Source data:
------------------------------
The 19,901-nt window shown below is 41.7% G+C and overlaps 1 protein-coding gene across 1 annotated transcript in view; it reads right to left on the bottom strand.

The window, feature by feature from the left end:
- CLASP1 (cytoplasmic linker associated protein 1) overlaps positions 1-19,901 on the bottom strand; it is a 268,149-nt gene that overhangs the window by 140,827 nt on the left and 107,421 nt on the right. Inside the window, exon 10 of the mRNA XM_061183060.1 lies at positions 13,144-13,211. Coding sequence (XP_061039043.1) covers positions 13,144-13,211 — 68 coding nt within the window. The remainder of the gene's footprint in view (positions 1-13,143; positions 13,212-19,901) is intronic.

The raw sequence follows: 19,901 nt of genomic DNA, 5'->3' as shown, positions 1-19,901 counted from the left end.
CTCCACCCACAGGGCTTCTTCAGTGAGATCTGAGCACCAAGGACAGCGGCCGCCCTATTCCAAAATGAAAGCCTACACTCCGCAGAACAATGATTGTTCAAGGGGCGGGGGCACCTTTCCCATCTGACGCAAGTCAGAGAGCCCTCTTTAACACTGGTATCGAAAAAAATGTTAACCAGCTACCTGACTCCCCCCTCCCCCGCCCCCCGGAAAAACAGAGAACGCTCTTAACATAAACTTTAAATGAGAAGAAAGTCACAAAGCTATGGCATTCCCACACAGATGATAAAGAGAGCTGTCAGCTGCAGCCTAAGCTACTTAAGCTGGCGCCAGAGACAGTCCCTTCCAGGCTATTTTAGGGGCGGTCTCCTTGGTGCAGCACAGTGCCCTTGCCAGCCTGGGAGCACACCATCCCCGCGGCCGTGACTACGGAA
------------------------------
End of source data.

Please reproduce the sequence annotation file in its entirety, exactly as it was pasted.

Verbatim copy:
The 19,901-nt window shown below is 41.7% G+C and overlaps 1 protein-coding gene across 1 annotated transcript in view; it reads right to left on the bottom strand.

The window, feature by feature from the left end:
- CLASP1 (cytoplasmic linker associated protein 1) overlaps positions 1-19,901 on the bottom strand; it is a 268,149-nt gene that overhangs the window by 140,827 nt on the left and 107,421 nt on the right. Inside the window, exon 10 of the mRNA XM_061183060.1 lies at positions 13,144-13,211. Coding sequence (XP_061039043.1) covers positions 13,144-13,211 — 68 coding nt within the window. The remainder of the gene's footprint in view (positions 1-13,143; positions 13,212-19,901) is intronic.

The raw sequence follows: 19,901 nt of genomic DNA, 5'->3' as shown, positions 1-19,901 counted from the left end.
CTCCACCCACAGGGCTTCTTCAGTGAGATCTGAGCACCAAGGACAGCGGCCGCCCTATTCCAAAATGAAAGCCTACACTCCGCAGAACAATGATTGTTCAAGGGGCGGGGGCACCTTTCCCATCTGACGCAAGTCAGAGAGCCCTCTTTAACACTGGTATCGAAAAAAATGTTAACCAGCTACCTGACTCCCCCCTCCCCCGCCCCCCGGAAAAACAGAGAACGCTCTTAACATAAACTTTAAATGAGAAGAAAGTCACAAAGCTATGGCATTCCCACACAGATGATAAAGAGAGCTGTCAGCTGCAGCCTAAGCTACTTAAGCTGGCGCCAGAGACAGTCCCTTCCAGGCTATTTTAGGGGCGGTCTCCTTGGTGCAGCACAGTGCCCTTGCCAGCCTGGGAGCACACCATCCCCGCGGCCGTGACTACGGAA